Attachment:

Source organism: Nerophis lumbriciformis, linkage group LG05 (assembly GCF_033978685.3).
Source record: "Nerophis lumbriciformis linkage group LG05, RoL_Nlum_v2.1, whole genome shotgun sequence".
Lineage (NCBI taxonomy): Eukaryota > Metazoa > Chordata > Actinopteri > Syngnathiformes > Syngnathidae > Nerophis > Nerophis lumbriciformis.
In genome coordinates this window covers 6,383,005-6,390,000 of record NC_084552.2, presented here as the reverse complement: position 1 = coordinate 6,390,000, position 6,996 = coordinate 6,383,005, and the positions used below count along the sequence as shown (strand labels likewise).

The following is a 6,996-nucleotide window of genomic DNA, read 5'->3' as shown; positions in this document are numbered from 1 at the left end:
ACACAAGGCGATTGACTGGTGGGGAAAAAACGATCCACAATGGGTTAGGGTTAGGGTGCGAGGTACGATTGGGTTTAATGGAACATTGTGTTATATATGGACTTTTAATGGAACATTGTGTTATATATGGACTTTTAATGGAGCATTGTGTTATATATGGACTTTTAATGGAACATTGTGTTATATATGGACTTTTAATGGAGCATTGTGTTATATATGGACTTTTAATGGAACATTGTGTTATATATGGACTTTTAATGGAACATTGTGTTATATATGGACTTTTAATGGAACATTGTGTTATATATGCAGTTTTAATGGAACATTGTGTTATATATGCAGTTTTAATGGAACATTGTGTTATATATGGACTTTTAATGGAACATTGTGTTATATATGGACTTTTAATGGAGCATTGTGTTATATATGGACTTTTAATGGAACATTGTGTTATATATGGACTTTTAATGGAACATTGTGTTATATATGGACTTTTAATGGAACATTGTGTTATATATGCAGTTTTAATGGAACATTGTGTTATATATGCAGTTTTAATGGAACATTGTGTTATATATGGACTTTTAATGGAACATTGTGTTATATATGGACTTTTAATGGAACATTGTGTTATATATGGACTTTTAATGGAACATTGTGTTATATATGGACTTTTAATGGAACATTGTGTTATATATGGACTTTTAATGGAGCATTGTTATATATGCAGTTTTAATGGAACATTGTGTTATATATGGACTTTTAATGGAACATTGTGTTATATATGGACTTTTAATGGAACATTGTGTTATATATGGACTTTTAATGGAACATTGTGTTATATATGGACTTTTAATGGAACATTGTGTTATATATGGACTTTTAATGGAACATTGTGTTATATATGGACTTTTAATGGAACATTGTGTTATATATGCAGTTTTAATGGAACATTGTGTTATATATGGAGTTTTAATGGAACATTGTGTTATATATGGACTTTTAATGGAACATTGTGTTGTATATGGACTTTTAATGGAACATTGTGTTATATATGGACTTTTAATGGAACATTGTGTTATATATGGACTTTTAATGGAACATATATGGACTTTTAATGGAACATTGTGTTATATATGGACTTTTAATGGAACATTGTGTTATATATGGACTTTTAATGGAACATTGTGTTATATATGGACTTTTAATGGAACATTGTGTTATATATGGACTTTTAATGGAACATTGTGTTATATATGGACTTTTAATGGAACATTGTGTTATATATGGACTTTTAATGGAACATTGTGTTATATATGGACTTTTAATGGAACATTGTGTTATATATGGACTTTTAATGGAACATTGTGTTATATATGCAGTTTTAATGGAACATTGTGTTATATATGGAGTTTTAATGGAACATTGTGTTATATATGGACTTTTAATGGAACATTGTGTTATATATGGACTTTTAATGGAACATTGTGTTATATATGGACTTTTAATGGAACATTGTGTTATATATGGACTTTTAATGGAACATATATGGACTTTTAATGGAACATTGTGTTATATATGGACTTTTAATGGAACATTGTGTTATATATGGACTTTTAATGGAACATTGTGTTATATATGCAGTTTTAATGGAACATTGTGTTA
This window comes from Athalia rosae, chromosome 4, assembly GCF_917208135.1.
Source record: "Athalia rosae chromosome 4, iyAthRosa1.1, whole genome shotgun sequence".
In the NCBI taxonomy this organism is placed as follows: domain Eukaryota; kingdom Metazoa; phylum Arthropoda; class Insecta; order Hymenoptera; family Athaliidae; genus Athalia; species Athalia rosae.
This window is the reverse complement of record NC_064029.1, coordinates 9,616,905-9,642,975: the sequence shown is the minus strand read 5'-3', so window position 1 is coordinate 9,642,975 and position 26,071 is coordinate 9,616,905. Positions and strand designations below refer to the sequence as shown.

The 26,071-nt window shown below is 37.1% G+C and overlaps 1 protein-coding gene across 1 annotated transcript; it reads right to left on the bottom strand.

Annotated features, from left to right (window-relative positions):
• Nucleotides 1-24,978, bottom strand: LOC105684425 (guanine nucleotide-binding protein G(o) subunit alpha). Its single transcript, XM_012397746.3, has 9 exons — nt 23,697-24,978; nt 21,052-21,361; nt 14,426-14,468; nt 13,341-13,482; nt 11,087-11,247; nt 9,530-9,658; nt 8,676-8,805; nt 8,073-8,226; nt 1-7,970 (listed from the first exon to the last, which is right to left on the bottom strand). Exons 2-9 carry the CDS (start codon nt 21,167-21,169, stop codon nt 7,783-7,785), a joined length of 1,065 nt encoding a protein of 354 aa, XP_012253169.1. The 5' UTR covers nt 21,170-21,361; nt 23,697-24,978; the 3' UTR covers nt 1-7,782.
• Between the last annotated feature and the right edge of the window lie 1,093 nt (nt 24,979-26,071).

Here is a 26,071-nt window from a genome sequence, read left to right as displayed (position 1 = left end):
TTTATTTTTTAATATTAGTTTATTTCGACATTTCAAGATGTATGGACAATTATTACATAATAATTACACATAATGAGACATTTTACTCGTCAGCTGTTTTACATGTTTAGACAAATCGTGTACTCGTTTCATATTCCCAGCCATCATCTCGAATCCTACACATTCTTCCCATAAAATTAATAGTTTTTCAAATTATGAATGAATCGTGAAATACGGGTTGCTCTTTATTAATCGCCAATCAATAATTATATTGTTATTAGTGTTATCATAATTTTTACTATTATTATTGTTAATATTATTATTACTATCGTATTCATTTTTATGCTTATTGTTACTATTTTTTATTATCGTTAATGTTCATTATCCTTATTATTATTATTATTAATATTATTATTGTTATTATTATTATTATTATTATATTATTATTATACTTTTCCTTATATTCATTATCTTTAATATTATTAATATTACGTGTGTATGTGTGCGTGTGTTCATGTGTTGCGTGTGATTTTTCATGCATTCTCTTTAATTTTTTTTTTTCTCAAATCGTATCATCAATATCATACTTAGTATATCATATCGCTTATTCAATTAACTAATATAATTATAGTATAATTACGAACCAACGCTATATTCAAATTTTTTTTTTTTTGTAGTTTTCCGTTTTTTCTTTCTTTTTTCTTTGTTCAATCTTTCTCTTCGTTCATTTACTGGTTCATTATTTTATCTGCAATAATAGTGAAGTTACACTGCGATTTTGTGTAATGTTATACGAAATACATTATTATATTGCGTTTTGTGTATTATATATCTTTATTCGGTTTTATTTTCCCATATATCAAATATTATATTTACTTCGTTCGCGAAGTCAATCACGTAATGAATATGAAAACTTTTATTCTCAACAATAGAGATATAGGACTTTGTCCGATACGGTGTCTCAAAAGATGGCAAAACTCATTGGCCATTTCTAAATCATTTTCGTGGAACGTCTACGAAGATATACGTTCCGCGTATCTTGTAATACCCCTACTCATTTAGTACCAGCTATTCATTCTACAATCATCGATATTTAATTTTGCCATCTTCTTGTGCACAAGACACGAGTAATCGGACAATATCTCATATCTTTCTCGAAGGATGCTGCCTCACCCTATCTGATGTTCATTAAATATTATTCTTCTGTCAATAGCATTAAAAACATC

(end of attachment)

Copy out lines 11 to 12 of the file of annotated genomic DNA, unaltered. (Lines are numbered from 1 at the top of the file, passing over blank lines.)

The 26,071-nt window shown below is 37.1% G+C and overlaps 1 protein-coding gene across 1 annotated transcript; it reads right to left on the bottom strand.

Annotated features, from left to right (window-relative positions):